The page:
Meeting at the town hall, we spent the next three hours with our incredibly knowledgeable guide Ramsey (yes, like the street) who happened to be a primary teacher too. He took us to all the sites of significance around central Sydney, and explained the history of each place from Aboriginal times, to Captain Cook’s arrival to the present day, and he showed us some original street art installations.
As well as this he gave us some very good tips on bars and eateries – even pointing out that the food court in the Central Business District slashes its lunchbox prices after 3pm in order to get rid of them – a great tip for hungry, broke backpackers like me and Dan (no, it shouldn’t be Dan and I). Ramsey was a ‘Sydneysider’ himself, and clearly passionate about the city; we were so impressed with the tour we actually decided to do the evening tour of The Rocks area too.
I felt quite ignorant when I realised what an important historical city Sydney is, in such a modern country (by western standards). I didn’t even know that The Rocks was where Captain Cook settled first (violently ejecting the Aboriginal folk who had established a homeland by the rich natural harbour there in the process). I made a resolution to visit all the museums and libraries Ramsey recommended, but the evening Rocks tour was a great place to start learning a bit more.
With a different guide, the tour took us around the oldest part of the city where the convicts originally were settled and put to work. There were fascinating tales of treachery and mutiny in the days when the only currency was rum, and prisoners were given building jobs as a city had to be created! It finished with a beautiful sunset walk to Observatory Hill, overlooking the Harbour Bridge. We were surprised at the age of some of the buildings in the area – the cottages in The Rocks looked straight out of the factory worker streets in York, which was a bizarre juxtaposition with the Marriot Hotel skyscraper towering over them.
After the tour, we went for a drink with a New Yorker we had met at one of the pubs we had seen in the Rocks, called The Hero of Waterloo (Sydney’s oldest pub – although that is contested by several other pubs, and relatively young by British standards – 174 years young.) The legend goes that in the Victorian times, no young Sydneysiders wanted to join the navy, so the landlord at the Hero of Waterloo would encourage boys of 18 or 19 to get totally sloshed, then when they passed out from the drink, tossed them in the cellar, which had a secret passage to the harbour. They would wake up the next day on a boat with no means of return. This is from the pub’s website:
“There is an enduring legend that a secret tunnel running from the cellar of the hotel to the harbour was used for rum smuggling and the involuntary recruitment of sailors. An unknowing young man might find himself drunk at the bar, dropped through a trapdoor into the cellar and dragged through the tunnel, only to awake to the morning shanghaied aboard a clipper.
Reminders of the Hero’s notorious past are everywhere. The downstairs cellars still have shackles on the walls and the entrance to the smuggler’s tunnel can still be seen.”
Dan, our new friend Alex and I grew hungry quite late, and remembered that on the tour a nearby pancake house had been recommended that was open 24/7, so we headed there for a late dinner.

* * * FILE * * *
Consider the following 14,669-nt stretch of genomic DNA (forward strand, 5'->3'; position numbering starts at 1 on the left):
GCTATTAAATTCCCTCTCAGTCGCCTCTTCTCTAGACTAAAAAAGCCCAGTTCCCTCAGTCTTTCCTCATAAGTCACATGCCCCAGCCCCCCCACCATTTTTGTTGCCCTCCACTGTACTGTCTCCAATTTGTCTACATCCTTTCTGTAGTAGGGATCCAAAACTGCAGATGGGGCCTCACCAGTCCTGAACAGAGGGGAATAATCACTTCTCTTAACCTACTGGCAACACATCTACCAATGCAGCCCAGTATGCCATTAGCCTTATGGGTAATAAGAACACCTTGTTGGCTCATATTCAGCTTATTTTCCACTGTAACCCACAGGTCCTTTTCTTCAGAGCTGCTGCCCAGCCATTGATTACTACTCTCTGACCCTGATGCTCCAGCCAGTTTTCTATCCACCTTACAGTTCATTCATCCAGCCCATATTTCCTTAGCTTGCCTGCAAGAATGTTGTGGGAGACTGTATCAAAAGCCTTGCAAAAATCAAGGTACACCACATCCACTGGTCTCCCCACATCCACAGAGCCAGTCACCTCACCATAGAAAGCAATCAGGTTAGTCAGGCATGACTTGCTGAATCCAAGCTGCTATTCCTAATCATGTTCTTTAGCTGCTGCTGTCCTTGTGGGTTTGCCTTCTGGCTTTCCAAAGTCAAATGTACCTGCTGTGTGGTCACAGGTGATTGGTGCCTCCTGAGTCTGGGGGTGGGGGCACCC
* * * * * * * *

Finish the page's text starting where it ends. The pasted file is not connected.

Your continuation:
We spent three more full days in Sydney – more than we were intending, but there was so much to do and see in the city – the ANZAC memorial, the botanic gardens (I think it is law that every city in Oz has to have one), the Reserve Bank of Australia, the Museum of Contemporary Art, the NSW gallery, the State Library, the Royal Mint, Luna Park, The Rocks museum, and of course the bridge ($300 to walk over the top, or free to walk at regular level – can you guess which we did?).
Having heard that Sydney was full of interesting suburbs at the forefront of food trends, one evening we took the train to a the high street of Newtown where we ate incredible vegan pizza at Gigi’s pizzeria and vegan ice cream at Gelato Blue (coconut milk if you want to know).
On our final evening, we actually attended an opera at the Sydney Opera House. Our first tour guide had told us the incredible story of the Danish architect who won a global competition and designed the entire thing, but never got paid or even acknowledged for his work, and died a few years ago, having never returned to see his glorious creation in the flesh. You can walk all the way around the building for free, but the interior tour was something like $100 for an hour, so we thought to see Tosca in the main auditorium would kill two birds with one less expensive stone.
The Opera House is one of the most beautiful buildings I have ever seen, even close up. The uniform white colour you see covering the ‘sails’? It’s actually over a million small tiles. From outside, the Opera House is eye-pleasing from every angle. The inside, although not 100% true to the shunned architect’s original plans still holds its own in sixties design, with daring, glossy wooden structures holding the building together beautifully.
The opera was great too, especially as it had subtitles, so we could understand what on earth was going on!
We left Sydney the following day, feeling as though we had seen the bulk of it -my head was so stuffed with fascinating facts about the city from the tours we did and the places we visited it almost hurt. However, I would never say never when it comes to visiting again one day, as it was one of the most interesting and lively cities I’ve experienced.